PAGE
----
The term “good Samaritan’’ has been used quite a bit in our news pages this summer. In the instance of several mountain rescues, it certainly applies.
We hope stories from this last weekend’s New Hampshire Sunday News caught reader attention. They did ours. We were struck by the number of times citizens, be they part of trained rescue squads or merely volunteers, jumped into action to help people they didn’t know out of situations in places that even some of the rescuers don’t know that well.
The people who were rescued have their lives today because of strangers. In perhaps the most horrific instance, a Pembroke, Mass., man says he has about 30 volunteers to thank.
That would be Russell Kinkade, who described in painful detail the injuries he sustained in a 40-foot plunge down Mt. Washington’s Huntington Ravine two weeks ago. They included the broken wrist, the eight broken or dislocated fingers, the broken arms, and the collapsed nasal cavity.
Mr. Kinkade wishes to thank the Mt. Washington State Park crew, who climbed down the ravine; and the Fish and Game officers and volunteers from Mountain Rescue Service and Androscoggin Valley Search and Rescue and the AMC, and others who hiked up to get him.
Finding Kinkade was easy. Getting him down in a litter took 11 hours and a lot of straining muscles. Carrying a grown man in a litter is back-breaking stuff.
Also on the “thank-you” patrol this week, no doubt, is Freddy Poisson of Haverhill Mass. A good Samaritan himself, Poisson jumped into the Ammonoosuc River’s Upper Falls (no sleepy swimming hole on a good day) last Saturday afternoon when he heard calls for help for a 15-year-old boy who was struggling with the Falls’ strong currents.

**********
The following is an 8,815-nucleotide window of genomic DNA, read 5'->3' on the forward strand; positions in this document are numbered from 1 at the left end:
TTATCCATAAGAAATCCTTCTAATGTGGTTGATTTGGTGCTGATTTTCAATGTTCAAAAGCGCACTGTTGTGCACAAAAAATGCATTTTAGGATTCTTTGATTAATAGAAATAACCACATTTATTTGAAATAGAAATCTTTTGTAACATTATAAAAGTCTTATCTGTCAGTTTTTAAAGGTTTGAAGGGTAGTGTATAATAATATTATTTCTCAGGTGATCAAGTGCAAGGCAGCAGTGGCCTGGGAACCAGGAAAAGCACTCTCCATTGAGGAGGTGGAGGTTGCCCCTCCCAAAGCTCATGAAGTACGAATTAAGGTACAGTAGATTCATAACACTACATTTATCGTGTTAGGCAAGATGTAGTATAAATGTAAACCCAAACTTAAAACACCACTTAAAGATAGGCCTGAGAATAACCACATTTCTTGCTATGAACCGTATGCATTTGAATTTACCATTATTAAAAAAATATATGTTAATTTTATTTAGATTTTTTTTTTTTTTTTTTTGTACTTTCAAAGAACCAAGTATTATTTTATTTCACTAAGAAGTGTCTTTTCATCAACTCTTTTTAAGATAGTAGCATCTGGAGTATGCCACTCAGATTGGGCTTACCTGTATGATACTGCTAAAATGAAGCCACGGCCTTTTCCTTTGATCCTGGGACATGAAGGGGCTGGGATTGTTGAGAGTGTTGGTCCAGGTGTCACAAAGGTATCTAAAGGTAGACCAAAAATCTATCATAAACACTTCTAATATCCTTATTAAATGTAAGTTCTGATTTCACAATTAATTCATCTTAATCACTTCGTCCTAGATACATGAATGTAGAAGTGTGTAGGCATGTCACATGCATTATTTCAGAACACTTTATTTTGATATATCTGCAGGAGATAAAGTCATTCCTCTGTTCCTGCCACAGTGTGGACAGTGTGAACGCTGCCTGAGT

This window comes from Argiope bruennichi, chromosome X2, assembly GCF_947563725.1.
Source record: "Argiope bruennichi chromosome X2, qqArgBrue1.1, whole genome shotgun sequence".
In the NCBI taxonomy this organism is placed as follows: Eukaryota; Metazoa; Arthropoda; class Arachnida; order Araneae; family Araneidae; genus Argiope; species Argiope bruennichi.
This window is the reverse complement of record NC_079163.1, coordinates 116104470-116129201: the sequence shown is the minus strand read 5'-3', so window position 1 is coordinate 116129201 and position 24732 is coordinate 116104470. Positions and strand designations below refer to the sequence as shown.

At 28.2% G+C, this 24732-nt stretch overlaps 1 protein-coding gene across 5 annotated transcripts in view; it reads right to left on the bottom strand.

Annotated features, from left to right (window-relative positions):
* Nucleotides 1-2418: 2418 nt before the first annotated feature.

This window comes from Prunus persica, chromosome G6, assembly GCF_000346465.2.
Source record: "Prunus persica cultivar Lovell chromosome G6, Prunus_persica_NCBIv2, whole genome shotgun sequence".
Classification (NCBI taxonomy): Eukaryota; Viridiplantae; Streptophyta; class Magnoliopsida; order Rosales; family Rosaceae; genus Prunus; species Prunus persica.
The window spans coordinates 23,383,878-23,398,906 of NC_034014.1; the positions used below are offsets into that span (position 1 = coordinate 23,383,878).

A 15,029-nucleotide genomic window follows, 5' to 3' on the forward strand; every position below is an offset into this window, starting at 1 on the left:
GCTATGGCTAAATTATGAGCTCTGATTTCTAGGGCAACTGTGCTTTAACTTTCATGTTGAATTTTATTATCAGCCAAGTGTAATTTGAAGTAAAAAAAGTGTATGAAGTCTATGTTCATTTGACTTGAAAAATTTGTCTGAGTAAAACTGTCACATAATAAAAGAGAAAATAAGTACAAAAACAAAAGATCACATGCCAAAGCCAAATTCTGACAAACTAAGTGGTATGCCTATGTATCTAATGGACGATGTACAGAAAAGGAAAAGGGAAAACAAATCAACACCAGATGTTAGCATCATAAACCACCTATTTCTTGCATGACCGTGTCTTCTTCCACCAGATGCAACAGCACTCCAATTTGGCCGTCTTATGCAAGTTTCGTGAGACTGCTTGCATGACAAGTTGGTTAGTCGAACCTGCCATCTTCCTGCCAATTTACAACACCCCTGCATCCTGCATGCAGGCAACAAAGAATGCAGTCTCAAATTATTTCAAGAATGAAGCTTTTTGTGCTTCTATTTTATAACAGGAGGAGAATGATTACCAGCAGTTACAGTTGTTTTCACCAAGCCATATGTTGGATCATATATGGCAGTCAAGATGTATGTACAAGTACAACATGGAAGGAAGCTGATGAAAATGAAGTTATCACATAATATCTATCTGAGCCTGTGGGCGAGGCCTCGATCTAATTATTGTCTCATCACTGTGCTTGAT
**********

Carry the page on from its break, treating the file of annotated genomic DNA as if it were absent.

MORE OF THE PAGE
It had rained quite a bit in the North Country and the river was roaring. The boy was okay, but Poisson was sucked under for upwards of two minutes. Lucky for him, a Boston University student who was there was also an EMT and her CPR revived him.
We don’t think the visiting teen from Sardinia was in such bad shape. But the leg he injured while hiking Mount Chocorua in Albany one night last week could have brought him a lot more trouble. But, again, good Samaritans were at hand. They included the Pemi VAlley Search and Rescue Team, the Appalachian Mountain Club, Mountain Rescue, and Androscoggin Valley Search and Rescue.
Also of note: This last effort was overseen not by Fish and Game, as would be customary, but by the U.S. Forest Service. Fish and Game conservation officers had lost a veteran officer, Brian Abrams, in a motorcycle accident that week. The Forest Service folks sent out word that volunteers could step in while the Fish and Game folks paid their respects.
Another nice part of the New Hampshire condition, we think.